Zambia rejects copper project on environmental groundsPublished by MAC on 2012-09-18
Source: Reuters, Economy News
Zambia rejects copper project on environmental grounds
12 September 2012
LUSAKA - Zambia has rejected a proposal by Australia's Zambezi Resources Ltd to develop a $494 million open cast copper mine in a game reserve, citing environmental concerns, a government agency said on Wednesday.
Zambezi Resources' Zambian subsidiary Mwembeshi Resources said in March it planned to start copper production at the Kangaluwe project in the Lower Zambezi National Park by 2015.
But a spokeswoman for Zambia's environmental management agency, which has to approve all huge infrastructure projects, told Reuters the project had been rejected.
"The proposed site is not suitable for the nature of the project since it is located in the middle of a national park," said spokeswoman Ireen Chipili.
Following the announcement of the planned project, environmentalists had been lobbying the government against allowing the mine.
Zambezi Resources Limited: Kangaluwi Copper mine project is quashed, shares down 25 pct
Economy News (Zambia)
13 September 2012
This publication recently warned that investors were facing a massive risk by backing the attempts made by Zambezi Resources Limited (ASX:ZRL) to mine in a Zambian national park. That article is here.
Now, the risks to investors that the project posed has been brutally borne out following news that Zambia's Environmental Management Agency (ZEMA) has quashed the Kangaluwi project on environmental grounds.
Shares are 25 pct lower in response.
No comment on the matter has yet been forthcoming from legal counsel and non-executive chairman of Zambezi Resources Ltd David Vilensky.
The company said in March it planned to start copper production at the project in the Lower Zambezi National Park by 2015.
"The proposed site is not suitable for the nature of the project since it is located in the middle of a national park," said ZEMA spokeswoman Ireen Chipili.
Dr Ian Manning who had been leading the campaign against the project via Change.org welcomed the decision and urged ZEMA not to capitulate on the decision. In an open letter to the Zambian Minister of Lands, Natural Resources and Environmental Protection Manning said:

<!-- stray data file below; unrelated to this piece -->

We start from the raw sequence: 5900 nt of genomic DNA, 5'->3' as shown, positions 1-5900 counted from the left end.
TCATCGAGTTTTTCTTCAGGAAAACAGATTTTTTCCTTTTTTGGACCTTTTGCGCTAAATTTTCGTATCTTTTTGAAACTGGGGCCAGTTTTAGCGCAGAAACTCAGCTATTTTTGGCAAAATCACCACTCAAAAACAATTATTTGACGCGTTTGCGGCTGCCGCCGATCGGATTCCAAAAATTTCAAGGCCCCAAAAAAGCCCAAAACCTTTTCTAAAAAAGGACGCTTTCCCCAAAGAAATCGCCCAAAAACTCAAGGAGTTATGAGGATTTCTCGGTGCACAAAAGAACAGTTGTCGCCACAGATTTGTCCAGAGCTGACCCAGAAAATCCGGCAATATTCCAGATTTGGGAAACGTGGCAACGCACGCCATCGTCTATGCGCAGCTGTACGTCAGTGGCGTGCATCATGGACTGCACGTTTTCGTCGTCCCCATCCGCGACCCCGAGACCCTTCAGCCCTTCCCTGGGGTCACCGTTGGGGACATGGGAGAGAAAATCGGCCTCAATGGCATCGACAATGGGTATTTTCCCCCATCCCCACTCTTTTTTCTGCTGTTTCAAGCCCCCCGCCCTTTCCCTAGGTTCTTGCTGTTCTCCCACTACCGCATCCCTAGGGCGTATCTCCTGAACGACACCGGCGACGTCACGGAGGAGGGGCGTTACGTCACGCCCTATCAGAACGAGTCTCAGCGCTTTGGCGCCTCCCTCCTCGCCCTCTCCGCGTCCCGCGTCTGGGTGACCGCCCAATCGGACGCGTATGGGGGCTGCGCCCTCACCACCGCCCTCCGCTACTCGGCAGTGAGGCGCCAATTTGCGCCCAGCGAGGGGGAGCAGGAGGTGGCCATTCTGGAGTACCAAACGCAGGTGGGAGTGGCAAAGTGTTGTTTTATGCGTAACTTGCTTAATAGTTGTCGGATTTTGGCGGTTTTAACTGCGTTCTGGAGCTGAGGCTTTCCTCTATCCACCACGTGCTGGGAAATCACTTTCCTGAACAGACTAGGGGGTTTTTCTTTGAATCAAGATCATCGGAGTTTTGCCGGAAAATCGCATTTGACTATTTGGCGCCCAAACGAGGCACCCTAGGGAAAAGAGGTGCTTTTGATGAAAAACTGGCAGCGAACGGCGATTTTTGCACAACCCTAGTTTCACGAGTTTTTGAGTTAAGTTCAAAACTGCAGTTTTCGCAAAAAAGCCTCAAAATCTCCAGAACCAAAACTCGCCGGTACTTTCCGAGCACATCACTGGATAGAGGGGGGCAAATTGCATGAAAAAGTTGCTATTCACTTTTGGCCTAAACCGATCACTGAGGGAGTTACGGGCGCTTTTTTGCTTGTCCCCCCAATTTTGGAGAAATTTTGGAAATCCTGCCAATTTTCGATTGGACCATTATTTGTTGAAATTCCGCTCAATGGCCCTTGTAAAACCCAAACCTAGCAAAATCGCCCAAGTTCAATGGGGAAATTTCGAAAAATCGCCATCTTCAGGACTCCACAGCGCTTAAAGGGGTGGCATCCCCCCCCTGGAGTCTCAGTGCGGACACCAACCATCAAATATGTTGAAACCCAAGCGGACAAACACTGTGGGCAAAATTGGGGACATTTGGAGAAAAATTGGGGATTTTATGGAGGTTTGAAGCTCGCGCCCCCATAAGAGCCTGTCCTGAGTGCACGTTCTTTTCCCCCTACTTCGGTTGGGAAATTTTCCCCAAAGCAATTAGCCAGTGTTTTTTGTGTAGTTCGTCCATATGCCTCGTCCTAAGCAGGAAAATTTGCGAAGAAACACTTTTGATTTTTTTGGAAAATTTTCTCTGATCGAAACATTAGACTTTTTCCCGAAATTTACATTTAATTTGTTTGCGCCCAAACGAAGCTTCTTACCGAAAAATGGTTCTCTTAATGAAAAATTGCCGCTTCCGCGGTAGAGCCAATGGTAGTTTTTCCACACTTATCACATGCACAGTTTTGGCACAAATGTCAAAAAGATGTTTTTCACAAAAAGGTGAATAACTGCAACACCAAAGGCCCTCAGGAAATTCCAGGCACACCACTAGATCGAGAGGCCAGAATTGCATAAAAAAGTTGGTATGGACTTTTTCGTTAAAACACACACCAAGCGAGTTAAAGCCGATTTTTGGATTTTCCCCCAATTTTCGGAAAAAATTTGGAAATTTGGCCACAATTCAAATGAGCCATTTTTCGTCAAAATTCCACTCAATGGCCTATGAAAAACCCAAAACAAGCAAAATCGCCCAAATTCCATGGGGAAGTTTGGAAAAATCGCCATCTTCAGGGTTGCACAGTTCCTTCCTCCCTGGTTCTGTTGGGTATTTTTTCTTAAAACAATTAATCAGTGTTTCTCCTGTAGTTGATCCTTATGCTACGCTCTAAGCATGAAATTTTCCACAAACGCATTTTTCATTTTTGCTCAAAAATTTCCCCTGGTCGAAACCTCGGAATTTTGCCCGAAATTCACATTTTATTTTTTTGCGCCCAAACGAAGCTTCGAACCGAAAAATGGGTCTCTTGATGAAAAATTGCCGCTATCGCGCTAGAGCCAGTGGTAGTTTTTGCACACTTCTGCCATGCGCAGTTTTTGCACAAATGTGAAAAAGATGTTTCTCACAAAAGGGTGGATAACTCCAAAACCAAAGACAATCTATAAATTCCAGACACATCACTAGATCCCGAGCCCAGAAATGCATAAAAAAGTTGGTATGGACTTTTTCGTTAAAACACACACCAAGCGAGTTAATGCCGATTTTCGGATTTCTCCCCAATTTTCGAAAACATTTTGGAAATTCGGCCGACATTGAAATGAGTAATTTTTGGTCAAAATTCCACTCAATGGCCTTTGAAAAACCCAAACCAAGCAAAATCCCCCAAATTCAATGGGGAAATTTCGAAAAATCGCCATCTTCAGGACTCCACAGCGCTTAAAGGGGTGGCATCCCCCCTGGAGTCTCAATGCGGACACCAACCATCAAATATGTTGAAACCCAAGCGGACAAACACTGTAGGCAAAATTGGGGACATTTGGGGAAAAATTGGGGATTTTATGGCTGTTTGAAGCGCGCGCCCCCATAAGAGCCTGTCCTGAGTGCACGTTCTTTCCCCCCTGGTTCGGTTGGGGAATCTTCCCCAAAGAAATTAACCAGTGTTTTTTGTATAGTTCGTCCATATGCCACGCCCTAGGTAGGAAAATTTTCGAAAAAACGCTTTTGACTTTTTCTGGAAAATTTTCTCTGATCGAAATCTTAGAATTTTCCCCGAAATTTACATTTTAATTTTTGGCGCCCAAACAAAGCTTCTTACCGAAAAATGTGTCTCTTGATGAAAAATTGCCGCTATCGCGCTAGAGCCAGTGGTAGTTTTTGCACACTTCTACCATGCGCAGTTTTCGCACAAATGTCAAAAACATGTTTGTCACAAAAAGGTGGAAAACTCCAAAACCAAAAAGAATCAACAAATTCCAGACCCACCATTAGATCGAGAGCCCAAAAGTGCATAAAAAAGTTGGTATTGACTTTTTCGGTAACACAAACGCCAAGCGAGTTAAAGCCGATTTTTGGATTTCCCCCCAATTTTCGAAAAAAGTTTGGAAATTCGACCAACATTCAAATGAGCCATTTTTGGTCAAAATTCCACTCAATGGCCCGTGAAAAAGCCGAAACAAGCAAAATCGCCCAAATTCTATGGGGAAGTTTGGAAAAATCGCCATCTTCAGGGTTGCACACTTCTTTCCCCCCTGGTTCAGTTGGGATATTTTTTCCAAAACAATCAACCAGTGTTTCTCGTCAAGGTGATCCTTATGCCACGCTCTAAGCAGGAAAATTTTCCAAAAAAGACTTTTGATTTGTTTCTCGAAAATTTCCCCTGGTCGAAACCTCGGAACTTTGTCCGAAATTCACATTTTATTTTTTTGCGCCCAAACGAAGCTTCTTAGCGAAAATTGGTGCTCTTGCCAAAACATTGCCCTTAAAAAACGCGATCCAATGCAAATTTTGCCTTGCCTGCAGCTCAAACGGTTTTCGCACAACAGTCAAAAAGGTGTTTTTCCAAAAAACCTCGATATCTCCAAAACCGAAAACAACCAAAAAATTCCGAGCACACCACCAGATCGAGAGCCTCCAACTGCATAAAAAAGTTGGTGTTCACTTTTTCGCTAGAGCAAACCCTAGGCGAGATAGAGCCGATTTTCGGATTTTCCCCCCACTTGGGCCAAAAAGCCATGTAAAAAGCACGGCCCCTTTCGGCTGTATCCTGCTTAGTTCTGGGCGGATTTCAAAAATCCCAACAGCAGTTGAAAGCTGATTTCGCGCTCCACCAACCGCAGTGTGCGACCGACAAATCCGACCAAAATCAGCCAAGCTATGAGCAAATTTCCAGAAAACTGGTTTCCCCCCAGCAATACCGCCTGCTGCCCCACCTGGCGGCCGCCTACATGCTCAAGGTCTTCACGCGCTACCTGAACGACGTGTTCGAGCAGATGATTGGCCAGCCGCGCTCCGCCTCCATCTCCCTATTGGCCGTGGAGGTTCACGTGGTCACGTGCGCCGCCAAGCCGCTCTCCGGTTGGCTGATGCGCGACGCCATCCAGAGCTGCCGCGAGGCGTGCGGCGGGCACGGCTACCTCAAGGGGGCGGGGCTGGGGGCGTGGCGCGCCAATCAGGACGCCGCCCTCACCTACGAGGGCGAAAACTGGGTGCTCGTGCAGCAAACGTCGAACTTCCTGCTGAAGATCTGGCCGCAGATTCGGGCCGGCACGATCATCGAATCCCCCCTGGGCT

"ZEMA is to be congratulated on refusing the mining operation in the Lower Zambezi National Park. I would now appeal to you to refuse to review the decision, and certainly not to overturn it.
"There are serious questions to ask about ZAWA and the Ministry of Mines' part in this disgraceful affair. Under the Mines and Mineral Development Act of 2008 and the Wildlife Act no such mining should be allowed. It is clear that there has been corruption and dysfunction which brings shame on Zambia. This is not what I went to war on the PF's behalf for, having my investments removed by the MMD Government, imprisoned and thrown out of the country under OP guard.
"And while I laud ZEMA's decision I have to question its failure to follow due process. The consequences of allowing the Australians to plunder the National Park and the GMA will reverberate around the world and will affect Zambia's standing - particularly at the UNWTO summit. Those of us who served in the Game Department for many years will not stand idly by and see our life's work plundered.
"The President promised me he would do away with ZAWA. At the least we need an inquiry, and not a brushing under the carpet as occurred with Mosi oa Tunya etc."